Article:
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TRICCS: Targeting Inattention in Childhood Cancer Survivors

Phase 2
8 Years
16 Years
Open (Enrolling)
Acute Lymphoblastic Leukemia, Brain Tumor, Working Memory Deficits

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Trial Information

TRICCS: Targeting Inattention in Childhood Cancer Survivors

Since the 1960's there has been a marked increase in the 5-year survival rates among
children diagnosed with cancer. Despite the favorable prognosis for survival, patients are
at high risk for both acute and late occurring sequelae associated with their disease and
treatments. Children who receive therapies that impact the central nervous system are at
even higher risk for cognitive, social and psychological deficits. Collectively, these
problems limit their quality of survival well into adulthood. As such, investigators have
recently focused on development of interventions targeted at improving neurocognitive
deficits in survivors, particularly problems with attention and working memory. One novel
approach that has shown preliminary and robust efficacy in children with attention problems
is computerized cognitive training (CT). However, such an intervention has never been
empirically tested with survivors of childhood cancer. Therefore, given the preliminary
nature of this field of investigation, prior to launching a large-scale randomized clinical
trial, it is first of crucial importance to determine whether this type of home-based,
computerized cognitive training task is feasible and acceptable for use with survivors of
pediatric cancer. To this end, the current study has two specific aims: 1) to assess the
feasibility and acceptability of a home-based, computerized attention training program with
survivors of central nervous system (CNS) impacting pediatric cancer (e.g. ALL, brain
tumors), and 2) to estimate the effect size of this attention training program with
survivors of childhood cancer to determine whether a larger-scale clinical trial is
warranted. We propose to pilot an 8-week randomized, placebo-controlled, CT intervention
with a small sample of survivors of childhood cancer (n = 24). Feasibility, acceptability,
and preliminary efficacy data will be collected post-treatment and after a 3-month follow-up
period. Primary outcomes will be parent- and survivor-reported technical feasibility,
ease-of-use, and satisfaction, as well as computer-tracked compliance, and performance on
standardized measures of attention and working memory. We hypothesize that the intervention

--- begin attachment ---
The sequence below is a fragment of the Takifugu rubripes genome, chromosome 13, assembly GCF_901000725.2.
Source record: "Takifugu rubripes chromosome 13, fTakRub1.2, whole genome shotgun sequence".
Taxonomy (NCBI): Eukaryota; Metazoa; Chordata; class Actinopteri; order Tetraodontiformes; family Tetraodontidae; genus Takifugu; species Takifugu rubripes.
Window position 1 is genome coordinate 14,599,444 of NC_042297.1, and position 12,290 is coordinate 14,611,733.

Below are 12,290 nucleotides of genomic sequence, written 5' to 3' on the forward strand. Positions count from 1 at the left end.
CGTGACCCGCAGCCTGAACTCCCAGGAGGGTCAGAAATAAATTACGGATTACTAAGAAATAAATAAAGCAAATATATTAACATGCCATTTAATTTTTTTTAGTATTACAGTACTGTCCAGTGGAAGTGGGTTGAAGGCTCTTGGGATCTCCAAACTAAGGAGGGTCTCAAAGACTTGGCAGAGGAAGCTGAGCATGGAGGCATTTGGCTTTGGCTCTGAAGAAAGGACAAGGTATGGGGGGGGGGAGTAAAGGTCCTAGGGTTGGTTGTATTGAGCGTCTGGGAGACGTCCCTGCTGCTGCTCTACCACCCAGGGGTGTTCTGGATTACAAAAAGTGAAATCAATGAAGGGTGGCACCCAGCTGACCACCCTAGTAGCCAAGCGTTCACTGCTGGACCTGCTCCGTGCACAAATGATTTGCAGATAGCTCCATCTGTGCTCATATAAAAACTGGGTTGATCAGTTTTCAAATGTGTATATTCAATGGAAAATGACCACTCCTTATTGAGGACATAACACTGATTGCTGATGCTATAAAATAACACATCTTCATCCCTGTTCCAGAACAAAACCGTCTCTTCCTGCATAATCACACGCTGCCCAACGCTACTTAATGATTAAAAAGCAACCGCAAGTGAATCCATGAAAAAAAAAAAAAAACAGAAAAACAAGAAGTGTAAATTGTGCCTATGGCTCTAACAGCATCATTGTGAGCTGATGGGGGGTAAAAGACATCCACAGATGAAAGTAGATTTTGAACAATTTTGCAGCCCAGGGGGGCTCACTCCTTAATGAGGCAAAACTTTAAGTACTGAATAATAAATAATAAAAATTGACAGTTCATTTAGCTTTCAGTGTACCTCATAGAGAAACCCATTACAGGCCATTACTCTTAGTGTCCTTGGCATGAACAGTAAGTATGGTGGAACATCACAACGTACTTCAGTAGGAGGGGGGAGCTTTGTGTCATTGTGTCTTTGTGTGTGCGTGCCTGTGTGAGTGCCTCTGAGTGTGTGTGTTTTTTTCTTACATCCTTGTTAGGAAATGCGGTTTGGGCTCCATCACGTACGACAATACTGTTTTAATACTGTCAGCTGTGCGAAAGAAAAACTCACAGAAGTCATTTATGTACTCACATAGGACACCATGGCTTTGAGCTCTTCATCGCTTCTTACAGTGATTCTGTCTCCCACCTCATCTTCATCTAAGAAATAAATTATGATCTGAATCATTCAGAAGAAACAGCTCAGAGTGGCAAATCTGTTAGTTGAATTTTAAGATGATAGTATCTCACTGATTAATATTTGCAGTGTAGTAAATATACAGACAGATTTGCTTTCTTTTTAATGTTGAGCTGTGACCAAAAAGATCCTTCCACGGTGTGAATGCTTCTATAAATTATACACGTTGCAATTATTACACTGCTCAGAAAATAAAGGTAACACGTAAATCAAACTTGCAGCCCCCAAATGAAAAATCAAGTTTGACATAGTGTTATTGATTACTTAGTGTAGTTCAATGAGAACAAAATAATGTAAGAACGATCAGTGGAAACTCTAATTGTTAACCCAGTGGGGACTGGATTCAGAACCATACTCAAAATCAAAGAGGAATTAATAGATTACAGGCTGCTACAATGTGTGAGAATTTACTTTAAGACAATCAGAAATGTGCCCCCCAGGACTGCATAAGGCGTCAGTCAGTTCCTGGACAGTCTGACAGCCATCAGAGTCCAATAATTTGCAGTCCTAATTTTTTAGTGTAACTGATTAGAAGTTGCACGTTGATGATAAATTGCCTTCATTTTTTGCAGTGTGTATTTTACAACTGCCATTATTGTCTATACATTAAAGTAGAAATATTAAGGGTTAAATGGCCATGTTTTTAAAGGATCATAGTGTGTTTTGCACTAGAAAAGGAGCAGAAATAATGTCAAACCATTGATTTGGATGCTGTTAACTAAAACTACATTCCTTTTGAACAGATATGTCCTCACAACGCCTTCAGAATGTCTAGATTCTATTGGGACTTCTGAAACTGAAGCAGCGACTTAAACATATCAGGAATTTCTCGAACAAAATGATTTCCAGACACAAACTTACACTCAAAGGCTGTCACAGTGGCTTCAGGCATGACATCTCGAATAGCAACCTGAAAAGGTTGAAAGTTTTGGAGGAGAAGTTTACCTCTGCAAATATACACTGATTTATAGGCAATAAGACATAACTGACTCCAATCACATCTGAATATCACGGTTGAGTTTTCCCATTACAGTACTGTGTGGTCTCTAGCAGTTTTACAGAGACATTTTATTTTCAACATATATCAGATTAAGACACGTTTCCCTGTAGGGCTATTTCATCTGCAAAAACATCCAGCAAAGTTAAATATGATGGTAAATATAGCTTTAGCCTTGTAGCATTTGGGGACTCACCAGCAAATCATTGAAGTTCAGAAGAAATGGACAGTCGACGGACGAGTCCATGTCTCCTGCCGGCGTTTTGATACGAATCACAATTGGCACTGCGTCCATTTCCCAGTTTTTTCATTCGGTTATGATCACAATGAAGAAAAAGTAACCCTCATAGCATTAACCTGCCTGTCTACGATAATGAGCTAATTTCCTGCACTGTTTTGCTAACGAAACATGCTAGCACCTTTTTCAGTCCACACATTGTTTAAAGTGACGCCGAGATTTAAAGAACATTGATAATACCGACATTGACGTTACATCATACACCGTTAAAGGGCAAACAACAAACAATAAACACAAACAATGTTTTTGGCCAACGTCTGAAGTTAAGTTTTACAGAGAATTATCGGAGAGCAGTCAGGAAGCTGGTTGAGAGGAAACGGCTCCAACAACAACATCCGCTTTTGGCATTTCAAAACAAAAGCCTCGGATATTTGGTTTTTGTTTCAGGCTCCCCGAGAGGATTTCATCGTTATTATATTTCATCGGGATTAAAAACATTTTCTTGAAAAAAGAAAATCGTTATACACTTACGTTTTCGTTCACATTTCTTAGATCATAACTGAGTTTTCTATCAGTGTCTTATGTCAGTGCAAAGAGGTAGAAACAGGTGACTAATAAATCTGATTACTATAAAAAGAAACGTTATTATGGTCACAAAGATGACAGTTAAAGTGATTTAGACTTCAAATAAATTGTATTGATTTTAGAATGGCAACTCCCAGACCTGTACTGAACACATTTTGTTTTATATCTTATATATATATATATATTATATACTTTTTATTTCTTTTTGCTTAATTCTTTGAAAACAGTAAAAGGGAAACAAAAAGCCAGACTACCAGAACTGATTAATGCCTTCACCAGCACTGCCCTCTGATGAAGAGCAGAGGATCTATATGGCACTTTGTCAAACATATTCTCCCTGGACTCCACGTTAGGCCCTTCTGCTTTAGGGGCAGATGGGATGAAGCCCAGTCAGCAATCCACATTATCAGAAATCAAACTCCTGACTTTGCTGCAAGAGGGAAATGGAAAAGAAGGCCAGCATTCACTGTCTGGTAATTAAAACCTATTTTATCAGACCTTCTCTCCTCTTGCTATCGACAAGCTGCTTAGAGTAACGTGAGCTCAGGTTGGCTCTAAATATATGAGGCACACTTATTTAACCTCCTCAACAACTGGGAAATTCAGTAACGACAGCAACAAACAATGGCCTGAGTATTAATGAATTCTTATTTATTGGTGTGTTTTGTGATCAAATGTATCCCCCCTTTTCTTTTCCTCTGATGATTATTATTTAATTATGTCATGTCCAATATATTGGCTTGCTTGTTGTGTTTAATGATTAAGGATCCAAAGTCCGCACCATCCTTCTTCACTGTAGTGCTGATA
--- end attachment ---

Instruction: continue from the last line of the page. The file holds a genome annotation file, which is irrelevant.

will be associated with adequate feasibility, acceptability, and compliance. Further, we
predict that increases in working memory and attention from baseline to post-intervention
will be of moderate effect size, and will be maintained at 3-month follow-up.

Inclusion Criteria:

- at least one year off-treatment for acute lymphoblastic leukemia OR brain tumor

Exclusion Criteria:

- a motor, visual, or auditory handicap that prevents computer use

- a diagnosis of Attention-Deficit Hyperactivity Disorder (ADHD), Oppositional Defiant
Disorder, depression, autism, or Pervasive Developmental Disorder

- insufficient fluency in English

Type of Study:


Study Design:

Allocation: Randomized, Endpoint Classification: Efficacy Study, Intervention Model: Parallel Assignment, Masking: Double Blind (Subject, Caregiver, Outcomes Assessor), Primary Purpose: Treatment

Outcome Measure:

Working Memory Index from the Wechsler Intelligence Scale for Children - Fourth Edition and the Memory Scales from the Wide-Range Assessment of Memory and Learning

Outcome Time Frame:

end of treatment and 3-month follow-up

Safety Issue:


Principal Investigator

Kristina K Hardy, PhD

Investigator Role:

Principal Investigator

Investigator Affiliation:

Duke University Health System


United States: Institutional Review Board

Study ID:




Start Date:

June 2008

Completion Date:

October 2009

Related Keywords:

  • Acute Lymphoblastic Leukemia
  • Brain Tumor
  • Working Memory Deficits
  • Working memory
  • Acute lymphoblastic leukemia
  • Brain tumor
  • Cognitive training
  • Brain Neoplasms
  • Leukemia
  • Leukemia, Lymphoid
  • Precursor Cell Lymphoblastic Leukemia-Lymphoma
  • Memory Disorders



Duke University Medical Center Durham, North Carolina  27710